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Risk, Institutions and Growth: Why England and Not China?

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  • Greif, Avner

    (Stanford University)

  • Iyigun, Murat

    (University of Colorado, Boulder)

  • Sasson, Diego

    (Goldman Sachs)

Abstract

We analyze the role of risk-sharing institutions in transitions to modern economies. Transitions requires individual-level risk-taking in pursuing productivity-enhancing activities including using and developing new knowledge. Individual-level, idiosyncratic risk implies that distinct risk-sharing institutions – even those providing the same level of insurance – can lead to different growth trajectories if they differently motivate risk-taking. Historically, risk sharing institutions were selected based on their cultural and institutional compatibility and not their unforeseen growth implications. We simulate our growth model incorporating England’s and China’s distinct pre-modern risk-sharing institutions. The model predicts a transition in England and not China even with equal levels of risk sharing. Under the clan-based Chinese institution, the relatively risk-averse elders had more control over technological choices implying lower risk-taking. Focusing on non-market institutions expands on previous growth-theoretic models to highlight that transitions can transpire even in the absence of exogenous productivity shocks or time-dependent state variables. Recognizing the role of non-market institutions in the growth process bridges the view that transitions are due to luck and the view that transitions are inevitable. Transitions transpire when ‘luck’ creates the conditions under which economic agents find it beneficial to make the choices leading to positive rates of technological change. Luck came in the form of historical processes leading to risk-sharing institutions whose unintended consequences encouraged productivity-enhancing risk-taking.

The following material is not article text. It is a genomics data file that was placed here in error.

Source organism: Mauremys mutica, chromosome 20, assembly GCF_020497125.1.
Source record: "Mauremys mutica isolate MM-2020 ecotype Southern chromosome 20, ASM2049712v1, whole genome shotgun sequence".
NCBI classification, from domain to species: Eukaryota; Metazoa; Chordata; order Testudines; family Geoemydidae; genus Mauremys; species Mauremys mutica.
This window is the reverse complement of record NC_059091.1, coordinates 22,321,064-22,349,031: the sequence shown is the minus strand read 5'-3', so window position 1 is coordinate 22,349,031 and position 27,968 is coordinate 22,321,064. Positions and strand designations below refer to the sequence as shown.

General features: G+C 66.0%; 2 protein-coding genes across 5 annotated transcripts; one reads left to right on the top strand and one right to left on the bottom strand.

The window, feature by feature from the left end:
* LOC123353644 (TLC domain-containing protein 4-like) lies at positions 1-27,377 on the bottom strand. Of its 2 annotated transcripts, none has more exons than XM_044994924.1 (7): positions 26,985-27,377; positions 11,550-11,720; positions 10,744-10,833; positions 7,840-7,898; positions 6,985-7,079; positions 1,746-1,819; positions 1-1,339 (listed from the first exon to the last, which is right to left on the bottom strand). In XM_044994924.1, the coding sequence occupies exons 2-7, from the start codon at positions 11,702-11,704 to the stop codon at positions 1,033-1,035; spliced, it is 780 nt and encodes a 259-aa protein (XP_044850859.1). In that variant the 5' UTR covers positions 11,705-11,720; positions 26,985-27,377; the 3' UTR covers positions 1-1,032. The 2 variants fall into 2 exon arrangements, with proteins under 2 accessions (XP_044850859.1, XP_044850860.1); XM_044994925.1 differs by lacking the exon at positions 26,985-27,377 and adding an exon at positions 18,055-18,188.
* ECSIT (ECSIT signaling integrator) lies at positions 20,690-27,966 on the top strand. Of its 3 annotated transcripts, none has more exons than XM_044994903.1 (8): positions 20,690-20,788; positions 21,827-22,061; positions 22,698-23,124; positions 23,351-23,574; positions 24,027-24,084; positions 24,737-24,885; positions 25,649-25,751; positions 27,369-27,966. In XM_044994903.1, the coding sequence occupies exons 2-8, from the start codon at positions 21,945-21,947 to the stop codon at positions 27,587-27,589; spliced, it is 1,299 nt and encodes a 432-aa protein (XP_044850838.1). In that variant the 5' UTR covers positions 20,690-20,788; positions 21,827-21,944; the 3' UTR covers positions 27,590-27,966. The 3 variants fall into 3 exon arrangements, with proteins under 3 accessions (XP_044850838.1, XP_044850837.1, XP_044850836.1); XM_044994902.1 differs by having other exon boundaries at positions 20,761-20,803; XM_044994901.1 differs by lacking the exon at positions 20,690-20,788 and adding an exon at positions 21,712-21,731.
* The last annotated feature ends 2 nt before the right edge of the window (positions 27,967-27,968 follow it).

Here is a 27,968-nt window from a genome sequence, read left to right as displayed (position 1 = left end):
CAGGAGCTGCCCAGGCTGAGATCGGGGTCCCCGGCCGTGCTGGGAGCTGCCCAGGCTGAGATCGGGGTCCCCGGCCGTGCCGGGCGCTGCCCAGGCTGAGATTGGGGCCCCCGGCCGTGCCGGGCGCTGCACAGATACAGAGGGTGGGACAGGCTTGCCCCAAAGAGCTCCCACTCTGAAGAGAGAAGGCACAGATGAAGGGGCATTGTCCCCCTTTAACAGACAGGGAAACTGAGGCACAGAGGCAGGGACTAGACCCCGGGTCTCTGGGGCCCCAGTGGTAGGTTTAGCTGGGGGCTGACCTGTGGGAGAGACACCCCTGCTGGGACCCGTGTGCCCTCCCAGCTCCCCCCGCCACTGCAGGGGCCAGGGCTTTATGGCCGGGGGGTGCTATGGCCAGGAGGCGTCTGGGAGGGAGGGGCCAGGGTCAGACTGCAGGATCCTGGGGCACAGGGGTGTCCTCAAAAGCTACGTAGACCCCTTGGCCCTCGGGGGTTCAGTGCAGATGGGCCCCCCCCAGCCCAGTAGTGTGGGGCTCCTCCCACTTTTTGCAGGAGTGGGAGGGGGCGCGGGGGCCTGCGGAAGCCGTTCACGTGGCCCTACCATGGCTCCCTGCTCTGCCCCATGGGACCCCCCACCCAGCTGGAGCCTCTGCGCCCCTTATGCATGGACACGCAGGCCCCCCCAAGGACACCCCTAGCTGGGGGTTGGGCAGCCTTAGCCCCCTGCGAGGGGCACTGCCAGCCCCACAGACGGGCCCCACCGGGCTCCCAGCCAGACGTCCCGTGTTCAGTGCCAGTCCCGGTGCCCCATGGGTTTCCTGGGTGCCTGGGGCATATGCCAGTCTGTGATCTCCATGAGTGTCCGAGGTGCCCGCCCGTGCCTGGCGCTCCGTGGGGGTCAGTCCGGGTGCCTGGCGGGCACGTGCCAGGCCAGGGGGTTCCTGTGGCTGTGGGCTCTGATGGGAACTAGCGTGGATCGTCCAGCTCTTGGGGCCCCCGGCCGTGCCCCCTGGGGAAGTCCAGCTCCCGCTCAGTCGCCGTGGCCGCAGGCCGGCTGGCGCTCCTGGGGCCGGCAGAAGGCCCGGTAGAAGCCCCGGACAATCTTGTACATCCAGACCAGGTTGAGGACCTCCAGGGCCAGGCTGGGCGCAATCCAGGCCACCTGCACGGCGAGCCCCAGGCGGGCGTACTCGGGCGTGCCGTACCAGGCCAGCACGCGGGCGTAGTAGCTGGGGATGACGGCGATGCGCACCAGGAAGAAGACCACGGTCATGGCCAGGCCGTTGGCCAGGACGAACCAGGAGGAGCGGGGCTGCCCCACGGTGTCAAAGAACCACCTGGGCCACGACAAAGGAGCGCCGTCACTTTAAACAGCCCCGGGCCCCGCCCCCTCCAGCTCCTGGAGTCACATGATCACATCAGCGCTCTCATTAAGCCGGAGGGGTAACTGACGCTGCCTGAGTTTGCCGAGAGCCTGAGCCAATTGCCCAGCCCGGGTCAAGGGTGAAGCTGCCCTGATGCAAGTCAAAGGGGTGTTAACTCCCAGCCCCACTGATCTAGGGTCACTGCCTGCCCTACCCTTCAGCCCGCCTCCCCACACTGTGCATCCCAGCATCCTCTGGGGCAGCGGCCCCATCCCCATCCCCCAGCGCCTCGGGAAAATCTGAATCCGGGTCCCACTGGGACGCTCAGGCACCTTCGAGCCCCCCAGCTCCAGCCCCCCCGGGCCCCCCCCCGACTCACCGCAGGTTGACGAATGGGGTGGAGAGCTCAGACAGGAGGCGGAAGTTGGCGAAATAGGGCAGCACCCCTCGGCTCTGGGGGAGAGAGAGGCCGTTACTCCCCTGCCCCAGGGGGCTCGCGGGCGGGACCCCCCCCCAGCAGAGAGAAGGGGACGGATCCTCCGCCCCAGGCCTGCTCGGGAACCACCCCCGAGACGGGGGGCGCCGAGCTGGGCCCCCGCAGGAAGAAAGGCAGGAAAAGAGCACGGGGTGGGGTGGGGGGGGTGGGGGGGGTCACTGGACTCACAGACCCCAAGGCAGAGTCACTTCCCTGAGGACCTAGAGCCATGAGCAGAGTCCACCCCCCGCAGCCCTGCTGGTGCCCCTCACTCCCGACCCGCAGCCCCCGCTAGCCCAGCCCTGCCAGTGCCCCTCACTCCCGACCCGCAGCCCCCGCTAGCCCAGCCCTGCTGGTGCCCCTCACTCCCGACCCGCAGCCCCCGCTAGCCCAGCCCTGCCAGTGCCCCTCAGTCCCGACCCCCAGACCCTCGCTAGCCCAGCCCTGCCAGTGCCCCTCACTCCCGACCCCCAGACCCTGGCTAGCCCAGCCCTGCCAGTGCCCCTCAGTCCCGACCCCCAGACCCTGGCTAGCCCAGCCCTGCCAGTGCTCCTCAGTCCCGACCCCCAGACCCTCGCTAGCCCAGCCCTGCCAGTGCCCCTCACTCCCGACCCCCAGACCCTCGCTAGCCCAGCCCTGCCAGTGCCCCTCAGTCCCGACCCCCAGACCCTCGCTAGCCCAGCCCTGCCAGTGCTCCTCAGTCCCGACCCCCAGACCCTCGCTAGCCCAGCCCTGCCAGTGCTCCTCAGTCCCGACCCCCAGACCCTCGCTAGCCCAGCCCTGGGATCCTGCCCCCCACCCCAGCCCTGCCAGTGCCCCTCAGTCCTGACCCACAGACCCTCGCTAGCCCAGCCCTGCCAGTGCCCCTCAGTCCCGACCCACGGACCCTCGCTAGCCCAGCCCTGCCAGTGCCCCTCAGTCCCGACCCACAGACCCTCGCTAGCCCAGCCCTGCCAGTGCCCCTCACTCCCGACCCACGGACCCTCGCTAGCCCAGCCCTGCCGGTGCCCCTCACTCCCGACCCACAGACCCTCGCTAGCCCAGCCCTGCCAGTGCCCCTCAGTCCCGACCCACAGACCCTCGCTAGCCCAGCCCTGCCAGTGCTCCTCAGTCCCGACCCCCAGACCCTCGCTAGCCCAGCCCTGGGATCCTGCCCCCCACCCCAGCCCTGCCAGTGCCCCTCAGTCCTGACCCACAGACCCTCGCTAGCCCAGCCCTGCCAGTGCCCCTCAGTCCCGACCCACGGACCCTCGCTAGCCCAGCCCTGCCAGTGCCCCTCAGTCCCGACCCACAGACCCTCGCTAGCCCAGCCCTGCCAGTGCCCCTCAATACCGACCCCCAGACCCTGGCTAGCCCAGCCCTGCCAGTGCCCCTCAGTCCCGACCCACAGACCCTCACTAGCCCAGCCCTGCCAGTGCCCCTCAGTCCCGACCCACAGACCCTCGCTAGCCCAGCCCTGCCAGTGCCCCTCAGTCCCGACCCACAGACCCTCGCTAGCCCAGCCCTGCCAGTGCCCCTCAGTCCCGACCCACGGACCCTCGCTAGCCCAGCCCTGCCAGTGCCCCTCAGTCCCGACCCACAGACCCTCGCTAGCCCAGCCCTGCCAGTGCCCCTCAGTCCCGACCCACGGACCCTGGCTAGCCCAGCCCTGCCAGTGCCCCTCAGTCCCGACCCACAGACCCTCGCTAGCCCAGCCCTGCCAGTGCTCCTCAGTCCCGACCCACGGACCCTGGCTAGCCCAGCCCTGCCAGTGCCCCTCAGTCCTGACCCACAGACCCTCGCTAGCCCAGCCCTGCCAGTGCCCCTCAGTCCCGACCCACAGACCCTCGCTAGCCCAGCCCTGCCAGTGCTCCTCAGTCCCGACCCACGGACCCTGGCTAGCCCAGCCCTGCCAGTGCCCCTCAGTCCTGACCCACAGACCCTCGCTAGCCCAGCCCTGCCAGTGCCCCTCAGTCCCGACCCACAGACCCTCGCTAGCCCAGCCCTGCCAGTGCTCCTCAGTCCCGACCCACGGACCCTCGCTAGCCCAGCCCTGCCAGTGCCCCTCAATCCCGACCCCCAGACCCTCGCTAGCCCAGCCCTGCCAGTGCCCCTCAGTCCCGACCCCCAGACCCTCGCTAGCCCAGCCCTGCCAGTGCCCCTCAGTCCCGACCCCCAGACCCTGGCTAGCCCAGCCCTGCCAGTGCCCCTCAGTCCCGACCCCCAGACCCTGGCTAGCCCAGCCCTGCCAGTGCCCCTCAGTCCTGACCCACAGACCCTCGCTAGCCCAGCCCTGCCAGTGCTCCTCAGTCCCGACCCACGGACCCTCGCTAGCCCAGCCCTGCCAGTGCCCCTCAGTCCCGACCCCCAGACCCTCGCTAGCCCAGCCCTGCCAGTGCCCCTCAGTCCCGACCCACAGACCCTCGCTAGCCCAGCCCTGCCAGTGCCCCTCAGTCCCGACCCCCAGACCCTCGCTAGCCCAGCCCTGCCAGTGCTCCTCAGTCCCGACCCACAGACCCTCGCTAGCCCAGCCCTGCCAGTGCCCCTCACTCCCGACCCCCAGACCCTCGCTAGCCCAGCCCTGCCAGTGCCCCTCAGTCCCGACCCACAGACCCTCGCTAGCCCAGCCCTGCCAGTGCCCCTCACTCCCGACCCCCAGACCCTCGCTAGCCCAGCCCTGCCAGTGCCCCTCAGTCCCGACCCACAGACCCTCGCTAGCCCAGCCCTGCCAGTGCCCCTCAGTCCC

Suggested Citation

  • Greif, Avner & Iyigun, Murat & Sasson, Diego, 2011. "Risk, Institutions and Growth: Why England and Not China?," IZA Discussion Papers 5598, Institute of Labor Economics (IZA).
  • Handle: RePEc:iza:izadps:dp5598
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    Cited by:

    1. Nico Voigtl?nder & Hans-Joachim Voth, 2013. "How the West "Invented" Fertility Restriction," American Economic Review, American Economic Association, vol. 103(6), pages 2227-2264, October.
    2. Iyigun, Murat, 2012. "Are We There Yet? Time for Checks and Balances on New Institutionalism," IZA Discussion Papers 6934, Institute of Labor Economics (IZA).
    3. Duarte N. Leite & Sandra T. Silva & Oscar Afonso, 2014. "Institutions, Economics And The Development Quest," Journal of Economic Surveys, Wiley Blackwell, vol. 28(3), pages 491-515, July.
    4. Greif, Avner & Iyigun, Murat, 2013. "What Did the Old Poor Law Really Accomplish? A Redux," IZA Discussion Papers 7398, Institute of Labor Economics (IZA).
    5. Ahmed,Habib & Mohieldin,Mahmoud & Verbeek,Jos & Aboulmagd,Farida Wael, 2015. "On the sustainable development goals and the role of Islamic finance," Policy Research Working Paper Series 7266, The World Bank.

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    More about this item

    Keywords

    institutions; risk; growth; development;
    All these keywords.

    JEL classification:

    • O10 - Economic Development, Innovation, Technological Change, and Growth - - Economic Development - - - General
    • O31 - Economic Development, Innovation, Technological Change, and Growth - - Innovation; Research and Development; Technological Change; Intellectual Property Rights - - - Innovation and Invention: Processes and Incentives
    • O43 - Economic Development, Innovation, Technological Change, and Growth - - Economic Growth and Aggregate Productivity - - - Institutions and Growth
    • N10 - Economic History - - Macroeconomics and Monetary Economics; Industrial Structure; Growth; Fluctuations - - - General, International, or Comparative

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